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CA Lexicon on STN is a powerful thesaurus tool for guiding searchers through the intricacies of scientific vocabulary. CA Lexicon employs intelligence that lets users apply the expertise of vocabulary experts. The principal features are a Concept/General Subject vocabulary; a Taxonomic vocabulary for biological genus and species terms; and Compound classes, including the chemical substances most frequently indexed by CAS, common synonyms, relationships, and more. CA Lexicon is due for release in December. The CAS website is at www.cas.org and more information on ChemPort is available at www.chemport.org.
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Users of the Derwent World Drug Alerts (Derwent WDA) database on Derwent Discovery can now to link directly from the patent abstract to images of the full patent document via the MicroPatent website. In addition, customers will be able to display the whole document at the click of a button, and from there, download, print or distribute the PDF formatted document. Derwent WDA covers patents from the World Intellectual Property Organisation (WIPO) and USPTO, as well as from the patent offices of the EPO, Britain, France, Germany and Japan; under the agreement links to all these documents will be available within days of publication. Useful websites are www.derwent-discovery.com and www.micropat.com.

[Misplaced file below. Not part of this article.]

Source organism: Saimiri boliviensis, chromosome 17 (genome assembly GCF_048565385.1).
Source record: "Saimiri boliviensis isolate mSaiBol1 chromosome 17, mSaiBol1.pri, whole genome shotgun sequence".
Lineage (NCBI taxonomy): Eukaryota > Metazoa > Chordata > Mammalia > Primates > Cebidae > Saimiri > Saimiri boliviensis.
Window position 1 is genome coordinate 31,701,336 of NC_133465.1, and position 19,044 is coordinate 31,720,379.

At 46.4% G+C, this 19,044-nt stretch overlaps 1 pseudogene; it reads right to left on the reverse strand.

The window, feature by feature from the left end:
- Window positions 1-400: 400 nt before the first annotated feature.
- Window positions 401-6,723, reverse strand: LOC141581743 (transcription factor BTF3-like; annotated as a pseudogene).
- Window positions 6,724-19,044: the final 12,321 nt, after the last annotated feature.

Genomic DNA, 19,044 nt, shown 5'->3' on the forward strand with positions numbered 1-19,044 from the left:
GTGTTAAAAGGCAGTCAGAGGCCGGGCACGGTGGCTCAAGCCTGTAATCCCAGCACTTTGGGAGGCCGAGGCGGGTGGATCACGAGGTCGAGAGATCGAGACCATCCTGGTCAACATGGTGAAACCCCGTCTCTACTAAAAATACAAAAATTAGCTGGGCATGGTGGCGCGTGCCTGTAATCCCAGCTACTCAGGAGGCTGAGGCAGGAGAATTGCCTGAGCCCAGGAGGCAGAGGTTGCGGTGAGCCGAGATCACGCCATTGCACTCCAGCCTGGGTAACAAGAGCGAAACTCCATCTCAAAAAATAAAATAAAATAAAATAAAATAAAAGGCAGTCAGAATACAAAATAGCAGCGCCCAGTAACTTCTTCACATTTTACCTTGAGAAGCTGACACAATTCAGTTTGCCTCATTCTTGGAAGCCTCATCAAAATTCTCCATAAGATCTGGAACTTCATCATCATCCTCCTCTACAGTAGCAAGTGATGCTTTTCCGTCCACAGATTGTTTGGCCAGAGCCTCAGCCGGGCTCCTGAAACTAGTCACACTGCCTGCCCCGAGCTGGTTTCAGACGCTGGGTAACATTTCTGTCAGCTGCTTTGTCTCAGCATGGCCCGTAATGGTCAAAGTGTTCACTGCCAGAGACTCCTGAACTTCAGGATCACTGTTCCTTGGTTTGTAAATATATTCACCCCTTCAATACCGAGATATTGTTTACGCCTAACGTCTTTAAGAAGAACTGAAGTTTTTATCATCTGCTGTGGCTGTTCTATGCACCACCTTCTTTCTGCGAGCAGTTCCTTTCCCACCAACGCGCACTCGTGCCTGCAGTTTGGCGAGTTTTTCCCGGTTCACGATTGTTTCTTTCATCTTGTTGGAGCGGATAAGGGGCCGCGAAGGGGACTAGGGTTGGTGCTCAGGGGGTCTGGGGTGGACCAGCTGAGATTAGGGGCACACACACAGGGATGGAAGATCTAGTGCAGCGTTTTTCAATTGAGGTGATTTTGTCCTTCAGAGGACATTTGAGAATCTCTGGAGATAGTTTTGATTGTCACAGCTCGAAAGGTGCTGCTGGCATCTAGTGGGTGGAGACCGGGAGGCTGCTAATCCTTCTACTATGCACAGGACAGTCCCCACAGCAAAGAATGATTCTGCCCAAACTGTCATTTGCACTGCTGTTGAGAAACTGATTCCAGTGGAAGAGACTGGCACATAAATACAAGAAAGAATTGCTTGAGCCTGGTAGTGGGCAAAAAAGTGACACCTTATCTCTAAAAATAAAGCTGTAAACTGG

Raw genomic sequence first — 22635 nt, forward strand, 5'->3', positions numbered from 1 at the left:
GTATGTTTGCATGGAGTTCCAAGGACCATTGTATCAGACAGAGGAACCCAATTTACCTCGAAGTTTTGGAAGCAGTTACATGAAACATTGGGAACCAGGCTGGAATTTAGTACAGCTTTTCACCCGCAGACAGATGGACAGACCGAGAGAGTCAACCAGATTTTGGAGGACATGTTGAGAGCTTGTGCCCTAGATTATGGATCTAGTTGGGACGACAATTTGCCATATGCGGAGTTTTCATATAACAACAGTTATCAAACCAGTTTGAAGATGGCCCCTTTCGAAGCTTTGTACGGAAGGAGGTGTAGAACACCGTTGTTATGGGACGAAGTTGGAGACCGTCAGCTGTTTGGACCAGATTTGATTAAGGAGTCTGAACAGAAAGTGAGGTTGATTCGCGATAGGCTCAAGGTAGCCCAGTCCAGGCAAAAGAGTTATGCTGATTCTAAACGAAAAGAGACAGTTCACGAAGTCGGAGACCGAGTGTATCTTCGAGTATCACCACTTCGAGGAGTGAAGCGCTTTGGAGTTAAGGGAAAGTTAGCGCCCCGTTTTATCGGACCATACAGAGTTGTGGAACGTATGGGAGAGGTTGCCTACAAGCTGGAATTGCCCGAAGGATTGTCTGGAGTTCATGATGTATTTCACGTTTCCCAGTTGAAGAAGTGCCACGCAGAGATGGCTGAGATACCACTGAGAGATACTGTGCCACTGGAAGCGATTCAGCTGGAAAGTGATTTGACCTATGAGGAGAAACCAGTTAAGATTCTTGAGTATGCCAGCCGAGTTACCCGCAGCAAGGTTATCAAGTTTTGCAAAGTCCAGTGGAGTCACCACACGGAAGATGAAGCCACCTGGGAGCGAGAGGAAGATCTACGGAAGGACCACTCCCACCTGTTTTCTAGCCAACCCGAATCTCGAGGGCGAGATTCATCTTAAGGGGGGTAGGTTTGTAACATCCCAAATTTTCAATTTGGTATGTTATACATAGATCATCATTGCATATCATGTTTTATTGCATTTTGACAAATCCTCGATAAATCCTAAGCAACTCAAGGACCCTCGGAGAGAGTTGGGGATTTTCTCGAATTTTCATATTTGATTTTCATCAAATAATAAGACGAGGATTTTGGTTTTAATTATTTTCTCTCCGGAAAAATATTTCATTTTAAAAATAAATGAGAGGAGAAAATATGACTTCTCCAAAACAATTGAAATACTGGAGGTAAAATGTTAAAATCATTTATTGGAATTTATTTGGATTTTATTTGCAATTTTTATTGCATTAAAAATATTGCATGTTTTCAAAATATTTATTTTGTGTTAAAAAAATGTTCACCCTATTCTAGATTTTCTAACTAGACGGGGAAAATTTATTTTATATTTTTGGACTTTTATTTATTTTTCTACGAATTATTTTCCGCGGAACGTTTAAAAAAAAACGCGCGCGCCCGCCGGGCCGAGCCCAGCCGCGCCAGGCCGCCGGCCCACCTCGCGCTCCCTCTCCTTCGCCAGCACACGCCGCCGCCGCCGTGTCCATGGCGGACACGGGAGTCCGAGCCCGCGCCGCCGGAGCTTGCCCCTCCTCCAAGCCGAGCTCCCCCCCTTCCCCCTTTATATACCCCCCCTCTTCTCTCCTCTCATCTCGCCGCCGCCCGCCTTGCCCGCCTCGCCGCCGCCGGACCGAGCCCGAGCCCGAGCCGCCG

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ChemOffice Ultra 2001 includes ChemDraw Ultra 6.0, Chem3D Ultra 6.0, ChemFinder Ultra 6.0, the E-Lab Notebook and ChemFinder for Word, CombiChem and ChemFinder for Excel. ChemDraw Ultra 6.0 offers multi-page documents, stereochemistry display and recognition, structure-spectrum correlations in ChemNMR, right-button context menus, and interactive structure-checking. ChemFinder 6.0 recognises and classifies structure references in Microsoft Word. The E-Lab Notebook stores collections of pages created by ChemDraw, Microsoft Excel and Microsoft Word, searchable by text, structure and substructure. The ChemACX database features over 200 supplier catalogues and hundreds of thousands of chemical products. ChemINDEX now includes the National Cancer Institute database of over 200,000 molecules, with anti-HIV and anti-cancer assay data, as well as the complete contents of the ChemFinder.Com database. As in previous versions of ChemOffice, the ChemDraw and Chem3DPlugins turn the chemist's desktop into a structure-intelligent network client. ChemDraw is also available as a Java applet. For more information, e-mail: firstname.lastname@example.org